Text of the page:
The iPhone has become a ubiquitous part of almost everyone’s life, so much so that it’s hard to imagine a time when almost every technology and communications expert was certain it was going to fail.
But when the phone was unveiled in 2007, it was met with a storm of scorn: Bloomberg wrote it off, Microsoft’s CEO guaranteed it would fail, Businessweek predicted it would be an also-ran and, most famously, RIM’s CEO said it would have no impact on BlackBerry sales.
Part of that is some established competitors hoping to sow doubt about a newcomer into the market. But most of it is just the difficulty with innovation — not only do you, as a business owner, have to see a different way of offering a product or service, but you have to convince your customers to see things the way you do as well.
And it’s another kettle of fish altogether when you go from consumer electronics to health care delivery. So the reaction to the OMNIA Health Alliance is somewhat predictable. After all, we’ve seen the response from the naysayers plenty of times before, whether through the Affordable Care Act, the expanded role of for-profit hospitals, and most recently the Navigant Consulting report recommending a major restructuring of emergency and hospital care in the Newark area.
Is there big concern about the plan? Or is this just the standard reaction to any attempt to fix health care?
The OMNIA plan is perhaps the most ambitious concept, at least in New Jersey. This Horizon Blue Cross Blue Shield-driven alliance is the latest attempt to move away from the “fee-for-service” model by offering lower-priced insurance policies to consumers that would include discounts at about three dozen hospitals in the state. The effect has been like an allergic reaction to the hospitals not in the winner’s circle on this, as well as a plethora of politicians looking for agreeable talking points on a hot-button issue. All, of course, are concerned with the impact to their bottom lines more so than the overall health of the population.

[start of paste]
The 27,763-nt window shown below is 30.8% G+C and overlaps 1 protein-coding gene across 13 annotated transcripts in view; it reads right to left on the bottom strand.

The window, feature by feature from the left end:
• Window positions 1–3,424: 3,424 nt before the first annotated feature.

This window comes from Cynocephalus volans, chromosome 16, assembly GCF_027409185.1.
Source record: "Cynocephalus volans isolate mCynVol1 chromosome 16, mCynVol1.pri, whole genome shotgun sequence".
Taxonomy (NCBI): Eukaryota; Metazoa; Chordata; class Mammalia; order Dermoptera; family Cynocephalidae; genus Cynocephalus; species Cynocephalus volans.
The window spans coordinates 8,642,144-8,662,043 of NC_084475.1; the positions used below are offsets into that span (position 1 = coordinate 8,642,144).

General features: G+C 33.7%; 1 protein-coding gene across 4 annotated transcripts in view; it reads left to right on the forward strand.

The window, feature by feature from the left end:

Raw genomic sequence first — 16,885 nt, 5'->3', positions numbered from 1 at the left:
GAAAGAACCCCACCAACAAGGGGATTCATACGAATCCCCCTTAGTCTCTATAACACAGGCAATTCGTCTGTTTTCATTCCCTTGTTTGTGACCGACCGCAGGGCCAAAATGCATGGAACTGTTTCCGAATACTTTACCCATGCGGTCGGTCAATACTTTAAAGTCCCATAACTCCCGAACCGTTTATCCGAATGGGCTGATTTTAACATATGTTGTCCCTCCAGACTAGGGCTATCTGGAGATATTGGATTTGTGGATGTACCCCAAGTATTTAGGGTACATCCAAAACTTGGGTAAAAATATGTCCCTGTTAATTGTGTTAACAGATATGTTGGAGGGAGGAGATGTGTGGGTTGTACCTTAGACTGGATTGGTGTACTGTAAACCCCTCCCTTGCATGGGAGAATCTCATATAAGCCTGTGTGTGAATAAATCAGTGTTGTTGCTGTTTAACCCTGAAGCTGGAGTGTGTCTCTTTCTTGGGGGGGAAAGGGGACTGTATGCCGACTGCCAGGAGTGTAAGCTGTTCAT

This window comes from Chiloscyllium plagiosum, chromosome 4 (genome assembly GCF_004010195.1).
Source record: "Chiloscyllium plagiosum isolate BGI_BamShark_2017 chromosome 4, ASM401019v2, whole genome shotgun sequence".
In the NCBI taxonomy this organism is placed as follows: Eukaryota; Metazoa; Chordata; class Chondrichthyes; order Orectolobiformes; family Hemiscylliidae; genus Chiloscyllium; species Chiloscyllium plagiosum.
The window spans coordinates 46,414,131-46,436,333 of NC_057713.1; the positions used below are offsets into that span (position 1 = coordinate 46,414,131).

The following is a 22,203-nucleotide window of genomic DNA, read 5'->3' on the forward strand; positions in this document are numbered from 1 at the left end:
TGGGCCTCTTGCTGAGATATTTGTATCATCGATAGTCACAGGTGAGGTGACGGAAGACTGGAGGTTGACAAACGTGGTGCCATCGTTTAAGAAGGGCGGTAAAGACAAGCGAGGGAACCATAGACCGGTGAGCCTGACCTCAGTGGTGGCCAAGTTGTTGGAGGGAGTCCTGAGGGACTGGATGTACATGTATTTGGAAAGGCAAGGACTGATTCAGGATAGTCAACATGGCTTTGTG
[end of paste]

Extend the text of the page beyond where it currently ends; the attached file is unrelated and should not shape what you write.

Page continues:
We appreciate that other hospitals have concerns about their business, but they need to be doing more to find ways of providing and compensating for care that break with established business models that aren’t working. Horizon itself is taking a risk in providing these plans to consumers — and rightly points out that the notion of all of its customers switching to OMNIA-backed plans when they become available next year is laughable. So there is time for other health systems to evaluate what happens and develop plans of their own.
Frankly, this sort of innovation remains badly needed in the health care space. We look forward to seeing if OMNIA has any luck moving the needle.